Jeff Beck, one of the most influential rock guitarists of all time, has died at the age of 78.
The British musician rose to fame as part of the Yardbirds, where he replaced Eric Clapton, before forming the Jeff Beck group with Rod Stewart.
His tone, presence and, above all, volume redefined guitar music in the 1960s, and influenced movements like heavy metal, jazz-rock and even punk.
Beck’s death was confirmed on his official Twitter page.
“On behalf of his family, it is with deep and profound sadness that we share the news of Jeff Beck’s passing,” the statement said. “After suddenly contracting bacterial meningitis, he peacefully passed away yesterday. His family ask for privacy while they process this tremendous loss.”
Speaking when he was inducted to the Rock and Roll Hall of Fame for the second time in 2009, Beck – said: “I play the way I do because it allows me to come up with the sickest sounds possible.”
“That’s the point now, isn’t it? I don’t care about the rules. “In fact, if I don’t break the rules at least 10 times in every song, then I’m not doing my job properly.”
Responding to news of his death, singer Sir Rod Stewart called Beck “the greatest”.
Posting a picture of the pair together on Instagram, he wrote: “Jeff Beck was on another planet. He took me and Ronnie Wood to the USA in the late 60s in his band the Jeff Beck Group and we haven’t looked back since.
“He was one of the few guitarists that when playing live would actually listen to me sing and respond. Jeff, you were the greatest, my man. Thank you for everything. RIP.”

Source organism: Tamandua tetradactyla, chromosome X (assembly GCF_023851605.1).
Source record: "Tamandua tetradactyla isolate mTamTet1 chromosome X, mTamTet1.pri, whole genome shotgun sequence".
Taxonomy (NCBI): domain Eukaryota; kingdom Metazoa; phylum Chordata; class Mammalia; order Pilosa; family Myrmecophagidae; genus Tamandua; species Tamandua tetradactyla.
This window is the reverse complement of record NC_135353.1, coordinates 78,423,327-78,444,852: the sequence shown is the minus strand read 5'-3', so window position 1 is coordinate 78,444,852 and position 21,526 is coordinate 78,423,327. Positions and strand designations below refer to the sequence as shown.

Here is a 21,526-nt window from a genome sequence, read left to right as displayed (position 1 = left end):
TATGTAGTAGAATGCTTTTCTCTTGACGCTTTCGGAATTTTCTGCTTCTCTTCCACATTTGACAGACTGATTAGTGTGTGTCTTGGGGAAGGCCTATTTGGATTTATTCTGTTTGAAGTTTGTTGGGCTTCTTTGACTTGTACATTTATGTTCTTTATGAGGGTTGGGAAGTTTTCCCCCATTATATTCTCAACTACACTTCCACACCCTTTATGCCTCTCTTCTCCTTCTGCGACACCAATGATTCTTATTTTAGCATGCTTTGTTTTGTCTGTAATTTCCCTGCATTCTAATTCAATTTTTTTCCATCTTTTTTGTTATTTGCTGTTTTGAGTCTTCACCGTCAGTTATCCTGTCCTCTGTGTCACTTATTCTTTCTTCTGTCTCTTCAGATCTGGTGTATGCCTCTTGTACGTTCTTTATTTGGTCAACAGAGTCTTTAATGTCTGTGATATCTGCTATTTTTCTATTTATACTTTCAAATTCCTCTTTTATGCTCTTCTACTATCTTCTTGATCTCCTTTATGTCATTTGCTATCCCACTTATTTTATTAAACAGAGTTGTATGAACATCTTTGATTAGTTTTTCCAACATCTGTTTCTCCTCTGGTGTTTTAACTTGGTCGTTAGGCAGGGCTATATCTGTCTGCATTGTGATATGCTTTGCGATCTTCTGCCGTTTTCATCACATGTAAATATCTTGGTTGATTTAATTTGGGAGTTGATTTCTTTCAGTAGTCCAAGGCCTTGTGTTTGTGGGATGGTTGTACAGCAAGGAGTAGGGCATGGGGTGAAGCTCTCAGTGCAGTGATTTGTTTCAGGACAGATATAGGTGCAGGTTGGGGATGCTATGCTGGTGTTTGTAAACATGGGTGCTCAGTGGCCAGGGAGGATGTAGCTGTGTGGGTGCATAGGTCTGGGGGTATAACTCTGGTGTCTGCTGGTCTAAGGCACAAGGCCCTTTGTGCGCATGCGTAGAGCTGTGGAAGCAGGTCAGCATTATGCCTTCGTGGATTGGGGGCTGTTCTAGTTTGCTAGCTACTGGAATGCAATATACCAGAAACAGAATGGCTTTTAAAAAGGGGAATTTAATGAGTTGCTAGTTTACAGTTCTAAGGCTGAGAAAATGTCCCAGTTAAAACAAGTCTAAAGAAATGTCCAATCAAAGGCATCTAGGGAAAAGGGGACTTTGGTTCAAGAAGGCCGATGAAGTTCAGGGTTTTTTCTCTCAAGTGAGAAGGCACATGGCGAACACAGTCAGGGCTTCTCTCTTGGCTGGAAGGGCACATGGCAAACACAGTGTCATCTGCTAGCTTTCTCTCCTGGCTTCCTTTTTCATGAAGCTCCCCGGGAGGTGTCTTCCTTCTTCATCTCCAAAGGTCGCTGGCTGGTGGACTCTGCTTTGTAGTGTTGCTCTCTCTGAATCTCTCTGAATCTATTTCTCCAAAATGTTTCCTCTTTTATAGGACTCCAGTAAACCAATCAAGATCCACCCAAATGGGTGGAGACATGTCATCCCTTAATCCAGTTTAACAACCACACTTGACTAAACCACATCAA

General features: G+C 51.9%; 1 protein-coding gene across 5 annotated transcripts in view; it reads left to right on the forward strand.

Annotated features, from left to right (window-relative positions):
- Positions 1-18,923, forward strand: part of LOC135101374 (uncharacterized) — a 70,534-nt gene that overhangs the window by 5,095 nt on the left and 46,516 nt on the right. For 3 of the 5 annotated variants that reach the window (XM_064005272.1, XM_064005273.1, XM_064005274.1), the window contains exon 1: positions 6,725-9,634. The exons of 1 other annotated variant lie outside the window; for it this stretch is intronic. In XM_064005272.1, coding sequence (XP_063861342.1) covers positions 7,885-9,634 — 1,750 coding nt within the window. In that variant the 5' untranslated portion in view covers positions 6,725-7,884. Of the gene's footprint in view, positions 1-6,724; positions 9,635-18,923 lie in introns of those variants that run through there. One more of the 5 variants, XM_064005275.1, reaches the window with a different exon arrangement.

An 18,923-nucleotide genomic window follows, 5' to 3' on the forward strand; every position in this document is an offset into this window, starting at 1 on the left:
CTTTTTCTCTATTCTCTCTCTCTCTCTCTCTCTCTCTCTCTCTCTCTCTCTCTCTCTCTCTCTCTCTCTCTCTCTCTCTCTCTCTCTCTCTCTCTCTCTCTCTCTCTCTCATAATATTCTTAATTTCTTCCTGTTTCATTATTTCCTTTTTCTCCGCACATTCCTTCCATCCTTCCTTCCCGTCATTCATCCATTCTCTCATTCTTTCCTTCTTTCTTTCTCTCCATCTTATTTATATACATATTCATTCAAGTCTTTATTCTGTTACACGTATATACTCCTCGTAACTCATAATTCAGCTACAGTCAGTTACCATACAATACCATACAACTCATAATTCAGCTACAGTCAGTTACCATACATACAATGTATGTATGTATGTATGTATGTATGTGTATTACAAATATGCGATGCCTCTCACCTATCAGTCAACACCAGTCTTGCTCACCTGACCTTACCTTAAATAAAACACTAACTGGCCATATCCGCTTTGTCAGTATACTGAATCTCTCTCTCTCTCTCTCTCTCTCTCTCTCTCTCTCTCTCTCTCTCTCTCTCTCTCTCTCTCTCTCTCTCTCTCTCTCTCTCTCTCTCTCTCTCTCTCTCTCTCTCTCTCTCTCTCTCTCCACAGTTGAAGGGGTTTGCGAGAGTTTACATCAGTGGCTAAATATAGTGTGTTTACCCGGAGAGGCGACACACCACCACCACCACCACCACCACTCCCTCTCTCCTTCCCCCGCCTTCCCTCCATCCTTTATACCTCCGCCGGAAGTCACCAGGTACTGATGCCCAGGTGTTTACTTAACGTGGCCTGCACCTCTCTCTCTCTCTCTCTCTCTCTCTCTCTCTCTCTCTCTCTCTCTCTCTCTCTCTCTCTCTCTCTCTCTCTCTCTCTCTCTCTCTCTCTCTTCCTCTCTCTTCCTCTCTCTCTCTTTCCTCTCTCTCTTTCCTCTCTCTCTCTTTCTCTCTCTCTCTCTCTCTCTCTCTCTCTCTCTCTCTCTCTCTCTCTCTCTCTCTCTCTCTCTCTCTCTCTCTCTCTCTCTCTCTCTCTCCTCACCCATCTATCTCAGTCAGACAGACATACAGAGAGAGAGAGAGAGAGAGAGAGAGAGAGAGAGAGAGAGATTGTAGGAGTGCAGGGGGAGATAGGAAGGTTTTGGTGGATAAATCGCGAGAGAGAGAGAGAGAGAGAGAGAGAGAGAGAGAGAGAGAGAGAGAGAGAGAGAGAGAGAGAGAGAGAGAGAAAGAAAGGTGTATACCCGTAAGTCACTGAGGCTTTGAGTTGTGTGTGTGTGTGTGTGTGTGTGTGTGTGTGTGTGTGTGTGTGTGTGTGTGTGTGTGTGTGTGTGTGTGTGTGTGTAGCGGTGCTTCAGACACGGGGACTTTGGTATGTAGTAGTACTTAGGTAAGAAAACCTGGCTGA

US rock band Hollywood Vampires, comprising Johnny Depp, Alice Cooper, Joe Perry and Tommy Henriksen, also saluted “the passing of our dear friend and guitar legend”.
“Jeff’s incredible musicianship and passion for guitar has been an inspiration to us all,” the band wrote. “He was a true innovator and his legacy will live on through his music. Rest in peace, Jeff.”
Elsewhere, Led Zeppelin’s Jimmy Page paid tribute to Beck as “the six-stringed warrior” and praised his “apparently limitless” musical imagination which could “channel music from the ethereal”.
In another rock tribute, Rolling Stones frontman Sir Mick Jagger shared a video of the pair playing together, saying music had lost “one of the greatest guitar players in the world” and “we will all miss him so much”.
Black Sabbath frontman Ozzy Osbourne said it had been “such an honour” to know and play with Beck, adding: “I can’t express how saddened I am…”
And Queen guitarist Sir Brian May said he was lost for words, but called Beck “the absolute pinnacle of guitar playing” and a “damn fine human being”.
Members of Kiss, Gene Simmons and Paul Stanley, also expressed their shock.
Simmons called the news “heartbreaking”, while Stanley said he had “blazed a trail impossible to follow. Play on now and forever”.
Singer Paul Young added in a Twitter post: “He was loved by everyone in the know; the guitarists’ guitarist!”
Born Geoffrey Arnold Beck in Wallington, Surrey, the musician fell in love with Rock and Roll as a child, and built his first guitar as a teenager.
“The guy next door said, ‘I’ll build you a solid body guitar for five pounds’,” he later told Rock Cellar Magazine. “Five pounds, which to me was 500 back then [so] I went ahead and did it [myself].
“The first one I built was in 1956, because Elvis was out, and everything that you heard about pop music was guitar. And then I got fascinated. I’m sure the same goes for lots of people.”
After a short stint at Wimbledon Art College, he left to play with shock-rocker Screaming Lord Sutch and the Tridents.
When Eric Clapton left the Yardbirds in 1965, Jimmy Page suggested hiring Beck – and he went on to play on hits like I’m A Man and Shapes Of Things, where his pioneering use of feedback influenced musicians like Paul McCartney and Jimi Hendrix.